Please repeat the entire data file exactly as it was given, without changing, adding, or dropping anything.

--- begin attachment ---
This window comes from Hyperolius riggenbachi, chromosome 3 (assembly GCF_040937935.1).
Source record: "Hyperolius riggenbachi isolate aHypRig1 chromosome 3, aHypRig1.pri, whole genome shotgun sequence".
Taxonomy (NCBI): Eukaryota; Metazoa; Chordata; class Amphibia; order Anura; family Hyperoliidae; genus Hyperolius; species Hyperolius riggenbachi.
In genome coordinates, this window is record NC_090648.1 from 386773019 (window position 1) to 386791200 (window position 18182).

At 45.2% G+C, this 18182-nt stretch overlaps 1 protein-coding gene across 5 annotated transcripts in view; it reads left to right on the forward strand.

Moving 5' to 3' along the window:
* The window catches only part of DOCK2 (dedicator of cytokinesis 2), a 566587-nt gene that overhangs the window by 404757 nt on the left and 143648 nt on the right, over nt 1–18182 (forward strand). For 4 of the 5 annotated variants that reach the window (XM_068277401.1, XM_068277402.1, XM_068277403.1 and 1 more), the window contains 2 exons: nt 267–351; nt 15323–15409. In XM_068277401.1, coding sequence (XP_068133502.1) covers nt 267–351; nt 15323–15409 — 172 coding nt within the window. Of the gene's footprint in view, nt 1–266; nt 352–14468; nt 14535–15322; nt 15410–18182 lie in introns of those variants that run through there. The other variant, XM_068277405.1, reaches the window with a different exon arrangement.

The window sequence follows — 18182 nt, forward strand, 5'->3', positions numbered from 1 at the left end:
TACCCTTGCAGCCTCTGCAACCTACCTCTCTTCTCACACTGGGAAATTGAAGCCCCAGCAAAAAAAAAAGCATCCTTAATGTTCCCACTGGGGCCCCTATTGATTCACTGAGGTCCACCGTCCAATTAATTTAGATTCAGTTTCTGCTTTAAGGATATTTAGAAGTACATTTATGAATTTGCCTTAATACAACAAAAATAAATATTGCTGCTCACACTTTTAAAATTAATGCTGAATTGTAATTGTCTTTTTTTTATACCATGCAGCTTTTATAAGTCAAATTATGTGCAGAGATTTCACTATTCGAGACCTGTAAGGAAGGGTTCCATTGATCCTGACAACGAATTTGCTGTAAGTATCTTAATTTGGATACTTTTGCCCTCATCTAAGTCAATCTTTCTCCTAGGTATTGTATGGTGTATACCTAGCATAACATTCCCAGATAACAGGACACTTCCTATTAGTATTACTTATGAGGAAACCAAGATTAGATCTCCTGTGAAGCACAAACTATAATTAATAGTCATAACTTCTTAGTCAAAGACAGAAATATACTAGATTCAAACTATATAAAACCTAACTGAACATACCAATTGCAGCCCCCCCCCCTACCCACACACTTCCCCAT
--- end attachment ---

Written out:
This window comes from Hyperolius riggenbachi, chromosome 3 (assembly GCF_040937935.1).
Source record: "Hyperolius riggenbachi isolate aHypRig1 chromosome 3, aHypRig1.pri, whole genome shotgun sequence".
Taxonomy (NCBI): Eukaryota; Metazoa; Chordata; class Amphibia; order Anura; family Hyperoliidae; genus Hyperolius; species Hyperolius riggenbachi.
In genome coordinates, this window is record NC_090648.1 from 386773019 (window position 1) to 386791200 (window position 18182).

At 45.2% G+C, this 18182-nt stretch overlaps 1 protein-coding gene across 5 annotated transcripts in view; it reads left to right on the forward strand.

Moving 5' to 3' along the window:
* The window catches only part of DOCK2 (dedicator of cytokinesis 2), a 566587-nt gene that overhangs the window by 404757 nt on the left and 143648 nt on the right, over nt 1–18182 (forward strand). For 4 of the 5 annotated variants that reach the window (XM_068277401.1, XM_068277402.1, XM_068277403.1 and 1 more), the window contains 2 exons: nt 267–351; nt 15323–15409. In XM_068277401.1, coding sequence (XP_068133502.1) covers nt 267–351; nt 15323–15409 — 172 coding nt within the window. Of the gene's footprint in view, nt 1–266; nt 352–14468; nt 14535–15322; nt 15410–18182 lie in introns of those variants that run through there. The other variant, XM_068277405.1, reaches the window with a different exon arrangement.

The window sequence follows — 18182 nt, forward strand, 5'->3', positions numbered from 1 at the left end:
TACCCTTGCAGCCTCTGCAACCTACCTCTCTTCTCACACTGGGAAATTGAAGCCCCAGCAAAAAAAAAAGCATCCTTAATGTTCCCACTGGGGCCCCTATTGATTCACTGAGGTCCACCGTCCAATTAATTTAGATTCAGTTTCTGCTTTAAGGATATTTAGAAGTACATTTATGAATTTGCCTTAATACAACAAAAATAAATATTGCTGCTCACACTTTTAAAATTAATGCTGAATTGTAATTGTCTTTTTTTTATACCATGCAGCTTTTATAAGTCAAATTATGTGCAGAGATTTCACTATTCGAGACCTGTAAGGAAGGGTTCCATTGATCCTGACAACGAATTTGCTGTAAGTATCTTAATTTGGATACTTTTGCCCTCATCTAAGTCAATCTTTCTCCTAGGTATTGTATGGTGTATACCTAGCATAACATTCCCAGATAACAGGACACTTCCTATTAGTATTACTTATGAGGAAACCAAGATTAGATCTCCTGTGAAGCACAAACTATAATTAATAGTCATAACTTCTTAGTCAAAGACAGAAATATACTAGATTCAAACTATATAAAACCTAACTGAACATACCAATTGCAGCCCCCCCCCCTACCCACACACTTCCCCAT